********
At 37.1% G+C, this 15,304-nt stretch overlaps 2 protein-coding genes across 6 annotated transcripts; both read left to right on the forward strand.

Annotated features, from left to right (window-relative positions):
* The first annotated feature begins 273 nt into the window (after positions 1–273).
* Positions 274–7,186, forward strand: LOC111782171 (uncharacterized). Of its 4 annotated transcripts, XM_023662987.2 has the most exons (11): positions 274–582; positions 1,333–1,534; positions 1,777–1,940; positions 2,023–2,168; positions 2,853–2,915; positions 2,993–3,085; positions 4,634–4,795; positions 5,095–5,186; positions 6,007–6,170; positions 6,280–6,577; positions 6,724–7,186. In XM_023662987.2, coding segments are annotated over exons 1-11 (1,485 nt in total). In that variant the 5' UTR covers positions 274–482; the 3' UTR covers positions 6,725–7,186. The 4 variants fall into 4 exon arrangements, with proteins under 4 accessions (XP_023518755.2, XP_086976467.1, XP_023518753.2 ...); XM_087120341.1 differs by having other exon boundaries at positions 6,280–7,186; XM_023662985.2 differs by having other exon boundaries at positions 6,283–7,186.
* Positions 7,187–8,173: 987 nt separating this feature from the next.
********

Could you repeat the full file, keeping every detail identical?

At 37.1% G+C, this 15,304-nt stretch overlaps 2 protein-coding genes across 6 annotated transcripts; both read left to right on the forward strand.

Annotated features, from left to right (window-relative positions):
* The first annotated feature begins 273 nt into the window (after positions 1–273).
* Positions 274–7,186, forward strand: LOC111782171 (uncharacterized). Of its 4 annotated transcripts, XM_023662987.2 has the most exons (11): positions 274–582; positions 1,333–1,534; positions 1,777–1,940; positions 2,023–2,168; positions 2,853–2,915; positions 2,993–3,085; positions 4,634–4,795; positions 5,095–5,186; positions 6,007–6,170; positions 6,280–6,577; positions 6,724–7,186. In XM_023662987.2, coding segments are annotated over exons 1-11 (1,485 nt in total). In that variant the 5' UTR covers positions 274–482; the 3' UTR covers positions 6,725–7,186. The 4 variants fall into 4 exon arrangements, with proteins under 4 accessions (XP_023518755.2, XP_086976467.1, XP_023518753.2 ...); XM_087120341.1 differs by having other exon boundaries at positions 6,280–7,186; XM_023662985.2 differs by having other exon boundaries at positions 6,283–7,186.
* Positions 7,187–8,173: 987 nt separating this feature from the next.